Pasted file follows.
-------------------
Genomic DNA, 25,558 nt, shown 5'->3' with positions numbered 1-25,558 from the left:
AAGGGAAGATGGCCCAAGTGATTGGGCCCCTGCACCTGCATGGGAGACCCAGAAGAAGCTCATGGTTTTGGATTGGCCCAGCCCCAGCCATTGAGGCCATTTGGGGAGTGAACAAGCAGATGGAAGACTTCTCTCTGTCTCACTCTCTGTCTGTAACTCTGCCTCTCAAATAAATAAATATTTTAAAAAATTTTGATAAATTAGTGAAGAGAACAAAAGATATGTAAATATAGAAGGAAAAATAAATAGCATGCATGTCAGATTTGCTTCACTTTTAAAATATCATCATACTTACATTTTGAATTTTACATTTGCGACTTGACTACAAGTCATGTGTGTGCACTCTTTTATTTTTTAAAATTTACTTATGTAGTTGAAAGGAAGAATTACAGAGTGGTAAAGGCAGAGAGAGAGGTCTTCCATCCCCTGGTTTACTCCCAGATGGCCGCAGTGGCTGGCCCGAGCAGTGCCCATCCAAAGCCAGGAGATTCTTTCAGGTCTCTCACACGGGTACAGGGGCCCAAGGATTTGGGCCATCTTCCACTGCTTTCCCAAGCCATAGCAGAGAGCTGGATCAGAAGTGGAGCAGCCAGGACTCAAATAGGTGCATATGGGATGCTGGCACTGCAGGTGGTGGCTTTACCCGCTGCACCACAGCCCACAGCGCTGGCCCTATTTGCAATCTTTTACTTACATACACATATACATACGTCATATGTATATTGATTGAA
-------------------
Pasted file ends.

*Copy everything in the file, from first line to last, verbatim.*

Genomic DNA, 25,558 nt, shown 5'->3' with positions numbered 1-25,558 from the left:
AAGGGAAGATGGCCCAAGTGATTGGGCCCCTGCACCTGCATGGGAGACCCAGAAGAAGCTCATGGTTTTGGATTGGCCCAGCCCCAGCCATTGAGGCCATTTGGGGAGTGAACAAGCAGATGGAAGACTTCTCTCTGTCTCACTCTCTGTCTGTAACTCTGCCTCTCAAATAAATAAATATTTTAAAAAATTTTGATAAATTAGTGAAGAGAACAAAAGATATGTAAATATAGAAGGAAAAATAAATAGCATGCATGTCAGATTTGCTTCACTTTTAAAATATCATCATACTTACATTTTGAATTTTACATTTGCGACTTGACTACAAGTCATGTGTGTGCACTCTTTTATTTTTTAAAATTTACTTATGTAGTTGAAAGGAAGAATTACAGAGTGGTAAAGGCAGAGAGAGAGGTCTTCCATCCCCTGGTTTACTCCCAGATGGCCGCAGTGGCTGGCCCGAGCAGTGCCCATCCAAAGCCAGGAGATTCTTTCAGGTCTCTCACACGGGTACAGGGGCCCAAGGATTTGGGCCATCTTCCACTGCTTTCCCAAGCCATAGCAGAGAGCTGGATCAGAAGTGGAGCAGCCAGGACTCAAATAGGTGCATATGGGATGCTGGCACTGCAGGTGGTGGCTTTACCCGCTGCACCACAGCCCACAGCGCTGGCCCTATTTGCAATCTTTTACTTACATACACATATACATACGTCATATGTATATTGATTGAA